I wonder whether Dr. Long has considered the somewhat parallel story from the Gospels, Luke 7:1–10 (paralleled in Matthew 8:5–13), in which Jesus heals the centurion’s slave. Here Jesus does not personally attend (as Elisha at first was going to assist himself at the request of the centurion, who believes Jesus can cure the slave simply by “the Word.” Jesus cures the slave and then praises the centurion’s faith. Is it possible that this parallel to the second half of the Elisha/Shunammite story contributed to the “multiple strategies that diminish her place in the tale”? It may not be entirely a case of gender bias, and might involve a judgment on the response of faith.
I agree with Dr. Long; there is more to the Elisha/Shunammite story, or any Bible story, than a single meaning. And, ultimately, none of the stories are really only about the characters involved.
Rocky Mount United Methodist Church
Rocky Mount, Virginia
Burke Long responds:
The short answer to Dr. Savage’s wondering is, “No, I did not consider the story of the centurion in Luke 7:1–10 (paralleled in Matthew 8:5–13).” I am glad he provides me with the opportunity.
Dr. Savage suggests that a paradigm of unshakeable conviction in Jesus’ healing power, which is praised in the Lukan story, might have been applied by various readers to the Shunammite, and, by this “response of faith” measure, she was perhaps found wanting.
I wonder how this might have worked. Was the Shunammite not convinced that Elisha had the power to work miracles? If she was, then her belief is comparable to the centurion’s. In my reading, the problem was that Elisha had to be convinced of a moral responsibility and thus moved to use his power.
Of course, it is possible that some readers may have thought the woman a little too assertive, and hence less admirable than the centurion, who embodies total servility to Jesus’ authority (see Luke 7:6–7). This is the crux of the inner relationship between gender bias and notions about faith-response. Dr. Savage seems to feel that the two might be somehow disentangled. But, in practice, this image of obeisant faith, despite its association in Luke and Matthew with the presumably male centurion, has more often been held forth as approved social behavior for women, not men. Something like this social convention may lie behind Würthwein’s explicit analogy (see “The Shunammite Woman,” BR 07:01 and note 12) between the Shunammite and the unnamed woman of the Gospels, whose humble faith made her well (Mark 5:24–31; compare Mark 7:24–30).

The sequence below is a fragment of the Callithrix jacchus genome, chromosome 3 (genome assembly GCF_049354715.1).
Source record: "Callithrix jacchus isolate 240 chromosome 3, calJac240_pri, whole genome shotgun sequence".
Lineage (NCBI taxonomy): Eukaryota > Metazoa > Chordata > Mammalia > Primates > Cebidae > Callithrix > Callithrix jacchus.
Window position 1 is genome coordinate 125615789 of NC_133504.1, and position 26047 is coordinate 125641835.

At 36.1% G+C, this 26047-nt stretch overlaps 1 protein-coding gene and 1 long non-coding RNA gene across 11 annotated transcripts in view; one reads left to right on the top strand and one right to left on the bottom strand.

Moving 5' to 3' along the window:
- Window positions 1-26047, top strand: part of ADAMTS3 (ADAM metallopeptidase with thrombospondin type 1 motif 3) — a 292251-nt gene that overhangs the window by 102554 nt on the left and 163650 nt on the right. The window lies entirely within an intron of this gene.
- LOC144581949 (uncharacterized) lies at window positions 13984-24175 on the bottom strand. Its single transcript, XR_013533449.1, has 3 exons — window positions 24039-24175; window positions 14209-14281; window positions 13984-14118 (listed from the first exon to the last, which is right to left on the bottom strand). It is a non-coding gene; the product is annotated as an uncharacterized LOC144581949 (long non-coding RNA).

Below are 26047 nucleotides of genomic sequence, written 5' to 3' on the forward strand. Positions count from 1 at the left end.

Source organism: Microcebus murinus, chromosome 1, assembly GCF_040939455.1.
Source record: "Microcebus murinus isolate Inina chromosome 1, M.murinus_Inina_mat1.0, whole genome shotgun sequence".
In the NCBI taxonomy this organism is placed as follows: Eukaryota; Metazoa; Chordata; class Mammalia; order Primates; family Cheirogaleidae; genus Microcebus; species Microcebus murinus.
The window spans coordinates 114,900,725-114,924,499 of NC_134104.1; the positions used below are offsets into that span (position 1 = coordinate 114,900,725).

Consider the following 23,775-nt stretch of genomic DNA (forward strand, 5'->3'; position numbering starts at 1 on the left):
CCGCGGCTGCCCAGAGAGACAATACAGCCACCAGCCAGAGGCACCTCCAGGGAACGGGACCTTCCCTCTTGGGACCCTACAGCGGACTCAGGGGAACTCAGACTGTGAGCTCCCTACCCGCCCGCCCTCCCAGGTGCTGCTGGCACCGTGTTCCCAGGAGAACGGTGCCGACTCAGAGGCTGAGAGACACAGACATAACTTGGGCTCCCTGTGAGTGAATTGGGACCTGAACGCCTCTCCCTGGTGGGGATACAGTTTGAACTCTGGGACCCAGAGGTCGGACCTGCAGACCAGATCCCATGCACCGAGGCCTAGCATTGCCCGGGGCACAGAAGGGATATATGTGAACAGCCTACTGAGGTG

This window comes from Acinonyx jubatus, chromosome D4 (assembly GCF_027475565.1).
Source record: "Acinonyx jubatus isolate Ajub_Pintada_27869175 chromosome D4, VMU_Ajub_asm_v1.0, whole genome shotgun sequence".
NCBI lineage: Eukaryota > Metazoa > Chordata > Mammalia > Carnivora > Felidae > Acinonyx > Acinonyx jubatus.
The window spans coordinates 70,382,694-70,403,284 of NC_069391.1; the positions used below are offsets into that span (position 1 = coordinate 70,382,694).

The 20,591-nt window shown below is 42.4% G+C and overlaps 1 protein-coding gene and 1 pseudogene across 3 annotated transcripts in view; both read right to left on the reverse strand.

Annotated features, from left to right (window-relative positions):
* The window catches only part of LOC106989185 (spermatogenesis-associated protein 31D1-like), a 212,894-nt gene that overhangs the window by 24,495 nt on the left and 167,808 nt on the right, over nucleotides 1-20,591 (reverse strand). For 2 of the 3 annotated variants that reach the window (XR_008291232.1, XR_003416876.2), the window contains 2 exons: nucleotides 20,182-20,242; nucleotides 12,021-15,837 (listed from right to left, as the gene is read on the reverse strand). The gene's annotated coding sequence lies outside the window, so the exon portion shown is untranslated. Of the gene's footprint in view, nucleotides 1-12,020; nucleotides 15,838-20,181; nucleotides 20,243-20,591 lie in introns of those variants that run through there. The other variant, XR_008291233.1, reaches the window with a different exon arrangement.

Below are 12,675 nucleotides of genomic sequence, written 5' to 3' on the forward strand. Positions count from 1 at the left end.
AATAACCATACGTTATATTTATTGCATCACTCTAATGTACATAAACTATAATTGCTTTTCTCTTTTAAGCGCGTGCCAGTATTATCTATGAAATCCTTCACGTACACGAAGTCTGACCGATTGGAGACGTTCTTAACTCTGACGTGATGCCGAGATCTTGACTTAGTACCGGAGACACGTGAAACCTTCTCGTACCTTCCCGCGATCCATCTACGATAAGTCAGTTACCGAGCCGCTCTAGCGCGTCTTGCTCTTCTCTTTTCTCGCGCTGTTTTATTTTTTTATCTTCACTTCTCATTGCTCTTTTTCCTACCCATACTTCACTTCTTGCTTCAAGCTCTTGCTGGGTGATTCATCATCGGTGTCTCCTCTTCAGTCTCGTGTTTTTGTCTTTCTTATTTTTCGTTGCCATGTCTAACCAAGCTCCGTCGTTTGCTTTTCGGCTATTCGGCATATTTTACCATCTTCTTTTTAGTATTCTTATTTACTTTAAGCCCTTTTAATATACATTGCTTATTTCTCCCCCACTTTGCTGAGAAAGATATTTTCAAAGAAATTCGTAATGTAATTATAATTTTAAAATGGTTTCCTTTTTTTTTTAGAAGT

Thank You for Ruining My Day
As a Bible scholar, I am appalled at the laxness with which so-called scholars graze through the texts of Scripture like so many malnourished sheep mad from starvation, moving quickly, awkwardly and destructively. My particular concern is with Professor Burke O. Long’s rape of the Shunammite woman text (“The Shunammite Woman,” BR 07:01). His molestation leaves it a vast wasteland for anyone who would want to follow. But who would want to?
Of what devastation do I speak?
First, I speak of the sacred degradation. Like most higher-critical scholars, Professor Long did not give God His due. In fact, he barely even gives God a say, though the text is God’s own Word and not Professor Long’s. Every text in Holy Scripture is there for a reason, and that reason is to glorify neither woman nor prophet nor great fish. The purpose is to glorify God. The Shunammite woman glorified God by assailing His throne of grace on behalf of her son. Elisha glorified God by helping his gracious hostess. Professor Long was clearly, from the outset, out to glorify man, that is, wo-man.
Second, Long’s ethical crime: Long-winded about how he is a defender of truth against the tunnel vision and self-fulfilling agenda of historical-criticism, yet it is all a ruse. In pretending to defend truth, Long succinctly cut the method that 008really defends Truth, the historical-grammatical method, off at the knees. Historical-grammaticism is not fundamentalism. It takes the Bible literally only where the Bible wants to be taken literally. In contrast, the literalistic method takes the Bible literally, even when it doesn’t want to be so taken, much like a child does, to the aggravation of its parents. Conversely, historical-criticism never takes God’s Word literally on any point, no matter the Scripture’s stern warning to take it seriously.
I would like to be in the courtroom when the Judge of All sits the historical critics down and makes them listen to Him. Probably only then will they take Him seriously, and then it will be too late. So Long.
Long’s third contemptible act of defilement is the most cutting of all, the personal faith attack. Once again, a self-styled scholar, an expert, accountable to God for the people who trust in him and what he says, has served up more bad food for the soul, snatching up and consuming weeds as if he no longer knew what good food was. Of course, being impoverished and famished himself, he no longer knows good food from poison. Such poison, no matter by what ignorance distributed, kills, subtly but surely. It destroys faith. It destroys hope. It destroys, period.
That’s the Long and short of it. Thank you for ruining my day. You ought to put a warning sign on the food. Thank God I didn’t eat it. You didn’t either, did you?
Zion Lutheran Church
Kramer, North Dakota
Bring Christ Down to Our Level
Questions and answers on the Bible: In your review of Raymond Brown’s book, Responses to 101 Questions on the Bible (Bible Books, BR 07:01), you quote passages in which Brown presents Christ as a Galilean Jew with a Galilean Jew’s outlook on life. According to the Gospels, however, Christ’s outlook on all things was set according to his heavenly Father’s teaching. It was this outlook that enabled Him to see truth and overcome the world. It seems so many scholars of the Gospel try to bring Christ down to our level. I really don’t understand why.
APO New York
Exploring Our Premises
If we start with naturalism as a premise, we will never arrive at a conclusion supporting supernatural revelation. Supernatural revelation will be ruled out as a possibility before the study begins. Much of biblical scholarship is shaped by this bias.